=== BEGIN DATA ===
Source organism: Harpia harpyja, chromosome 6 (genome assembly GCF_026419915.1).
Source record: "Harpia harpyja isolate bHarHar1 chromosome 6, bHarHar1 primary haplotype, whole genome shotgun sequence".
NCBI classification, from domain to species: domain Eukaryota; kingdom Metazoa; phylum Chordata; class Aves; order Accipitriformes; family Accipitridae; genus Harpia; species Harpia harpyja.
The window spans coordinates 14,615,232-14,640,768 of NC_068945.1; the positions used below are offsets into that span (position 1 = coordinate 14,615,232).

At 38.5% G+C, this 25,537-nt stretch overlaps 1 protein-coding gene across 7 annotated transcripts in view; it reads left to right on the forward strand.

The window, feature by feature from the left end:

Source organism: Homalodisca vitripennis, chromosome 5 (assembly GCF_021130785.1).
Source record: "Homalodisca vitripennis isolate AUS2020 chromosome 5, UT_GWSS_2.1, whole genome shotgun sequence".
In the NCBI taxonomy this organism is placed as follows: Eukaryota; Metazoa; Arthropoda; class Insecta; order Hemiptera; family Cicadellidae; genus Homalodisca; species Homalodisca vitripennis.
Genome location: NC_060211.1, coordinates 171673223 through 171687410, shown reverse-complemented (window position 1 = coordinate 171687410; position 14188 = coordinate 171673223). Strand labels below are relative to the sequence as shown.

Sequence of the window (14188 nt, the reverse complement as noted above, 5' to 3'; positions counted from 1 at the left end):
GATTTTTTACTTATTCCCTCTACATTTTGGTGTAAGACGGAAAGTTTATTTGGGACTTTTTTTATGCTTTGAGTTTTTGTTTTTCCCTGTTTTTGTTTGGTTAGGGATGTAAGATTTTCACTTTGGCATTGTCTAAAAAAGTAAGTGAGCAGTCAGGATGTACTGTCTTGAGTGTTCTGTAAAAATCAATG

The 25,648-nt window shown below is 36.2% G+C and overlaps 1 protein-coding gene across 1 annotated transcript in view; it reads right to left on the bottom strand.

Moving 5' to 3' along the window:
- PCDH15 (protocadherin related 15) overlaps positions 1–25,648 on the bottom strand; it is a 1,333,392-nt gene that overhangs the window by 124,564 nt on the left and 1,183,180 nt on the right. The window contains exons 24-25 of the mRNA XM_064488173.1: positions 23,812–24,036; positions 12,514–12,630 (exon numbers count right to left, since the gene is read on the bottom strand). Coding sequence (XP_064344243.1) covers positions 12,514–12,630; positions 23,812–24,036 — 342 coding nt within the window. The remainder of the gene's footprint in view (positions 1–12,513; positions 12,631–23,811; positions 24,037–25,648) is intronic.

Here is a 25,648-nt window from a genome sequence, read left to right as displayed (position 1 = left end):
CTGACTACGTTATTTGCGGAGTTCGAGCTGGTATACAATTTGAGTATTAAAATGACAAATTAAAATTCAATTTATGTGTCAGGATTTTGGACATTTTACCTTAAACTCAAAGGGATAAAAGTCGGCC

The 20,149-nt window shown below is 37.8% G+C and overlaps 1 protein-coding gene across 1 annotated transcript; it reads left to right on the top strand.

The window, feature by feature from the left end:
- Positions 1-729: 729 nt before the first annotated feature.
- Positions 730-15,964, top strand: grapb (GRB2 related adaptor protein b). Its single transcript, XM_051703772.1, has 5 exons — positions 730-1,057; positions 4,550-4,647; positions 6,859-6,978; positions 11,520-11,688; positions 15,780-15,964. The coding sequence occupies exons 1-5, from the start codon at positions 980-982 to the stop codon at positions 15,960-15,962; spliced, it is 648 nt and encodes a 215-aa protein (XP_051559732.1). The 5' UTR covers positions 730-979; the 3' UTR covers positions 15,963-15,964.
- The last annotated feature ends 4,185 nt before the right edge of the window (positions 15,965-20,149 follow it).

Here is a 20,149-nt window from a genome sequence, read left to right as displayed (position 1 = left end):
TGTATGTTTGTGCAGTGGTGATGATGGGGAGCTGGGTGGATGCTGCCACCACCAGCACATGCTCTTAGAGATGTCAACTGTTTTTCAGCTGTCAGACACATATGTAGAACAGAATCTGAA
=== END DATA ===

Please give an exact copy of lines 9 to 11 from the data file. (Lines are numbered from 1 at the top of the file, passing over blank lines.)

In the NCBI taxonomy this organism is placed as follows: Eukaryota; Metazoa; Arthropoda; class Insecta; order Hemiptera; family Cicadellidae; genus Homalodisca; species Homalodisca vitripennis.
Genome location: NC_060211.1, coordinates 171673223 through 171687410, shown reverse-complemented (window position 1 = coordinate 171687410; position 14188 = coordinate 171673223). Strand labels below are relative to the sequence as shown.

Sequence of the window (14188 nt, the reverse complement as noted above, 5' to 3'; positions counted from 1 at the left end):